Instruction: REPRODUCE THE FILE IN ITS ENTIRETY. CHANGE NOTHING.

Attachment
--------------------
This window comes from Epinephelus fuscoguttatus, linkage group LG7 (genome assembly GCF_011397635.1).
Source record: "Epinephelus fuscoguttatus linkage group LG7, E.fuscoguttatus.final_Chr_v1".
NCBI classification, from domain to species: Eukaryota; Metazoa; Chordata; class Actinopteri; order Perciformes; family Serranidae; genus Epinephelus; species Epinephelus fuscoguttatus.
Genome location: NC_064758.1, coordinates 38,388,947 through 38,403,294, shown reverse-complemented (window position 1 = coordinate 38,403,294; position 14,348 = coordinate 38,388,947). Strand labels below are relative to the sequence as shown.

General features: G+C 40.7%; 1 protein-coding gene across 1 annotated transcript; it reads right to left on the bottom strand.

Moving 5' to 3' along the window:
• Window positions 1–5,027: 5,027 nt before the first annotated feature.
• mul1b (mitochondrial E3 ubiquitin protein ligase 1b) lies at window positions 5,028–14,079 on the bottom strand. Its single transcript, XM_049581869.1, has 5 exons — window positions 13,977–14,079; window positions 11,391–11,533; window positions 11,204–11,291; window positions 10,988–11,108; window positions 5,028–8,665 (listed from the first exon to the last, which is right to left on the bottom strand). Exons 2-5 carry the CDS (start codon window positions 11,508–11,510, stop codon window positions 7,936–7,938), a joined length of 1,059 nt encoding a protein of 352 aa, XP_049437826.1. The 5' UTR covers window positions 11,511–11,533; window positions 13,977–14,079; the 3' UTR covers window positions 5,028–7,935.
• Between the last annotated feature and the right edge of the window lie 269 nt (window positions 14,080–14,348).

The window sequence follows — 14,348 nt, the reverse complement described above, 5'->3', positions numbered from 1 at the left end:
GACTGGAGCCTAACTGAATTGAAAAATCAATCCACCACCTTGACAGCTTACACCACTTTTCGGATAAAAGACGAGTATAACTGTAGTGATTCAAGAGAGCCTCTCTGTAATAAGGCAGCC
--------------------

This window comes from Epinephelus fuscoguttatus, linkage group LG7 (genome assembly GCF_011397635.1).
Source record: "Epinephelus fuscoguttatus linkage group LG7, E.fuscoguttatus.final_Chr_v1".
NCBI classification, from domain to species: Eukaryota; Metazoa; Chordata; class Actinopteri; order Perciformes; family Serranidae; genus Epinephelus; species Epinephelus fuscoguttatus.
Genome location: NC_064758.1, coordinates 38,388,947 through 38,403,294, shown reverse-complemented (window position 1 = coordinate 38,403,294; position 14,348 = coordinate 38,388,947). Strand labels below are relative to the sequence as shown.

General features: G+C 40.7%; 1 protein-coding gene across 1 annotated transcript; it reads right to left on the bottom strand.

Moving 5' to 3' along the window:
• Window positions 1–5,027: 5,027 nt before the first annotated feature.
• mul1b (mitochondrial E3 ubiquitin protein ligase 1b) lies at window positions 5,028–14,079 on the bottom strand. Its single transcript, XM_049581869.1, has 5 exons — window positions 13,977–14,079; window positions 11,391–11,533; window positions 11,204–11,291; window positions 10,988–11,108; window positions 5,028–8,665 (listed from the first exon to the last, which is right to left on the bottom strand). Exons 2-5 carry the CDS (start codon window positions 11,508–11,510, stop codon window positions 7,936–7,938), a joined length of 1,059 nt encoding a protein of 352 aa, XP_049437826.1. The 5' UTR covers window positions 11,511–11,533; window positions 13,977–14,079; the 3' UTR covers window positions 5,028–7,935.
• Between the last annotated feature and the right edge of the window lie 269 nt (window positions 14,080–14,348).

The window sequence follows — 14,348 nt, the reverse complement described above, 5'->3', positions numbered from 1 at the left end:
GACTGGAGCCTAACTGAATTGAAAAATCAATCCACCACCTTGACAGCTTACACCACTTTTCGGATAAAAGACGAGTATAACTGTAGTGATTCAAGAGAGCCTCTCTGTAATAAGGCAGCC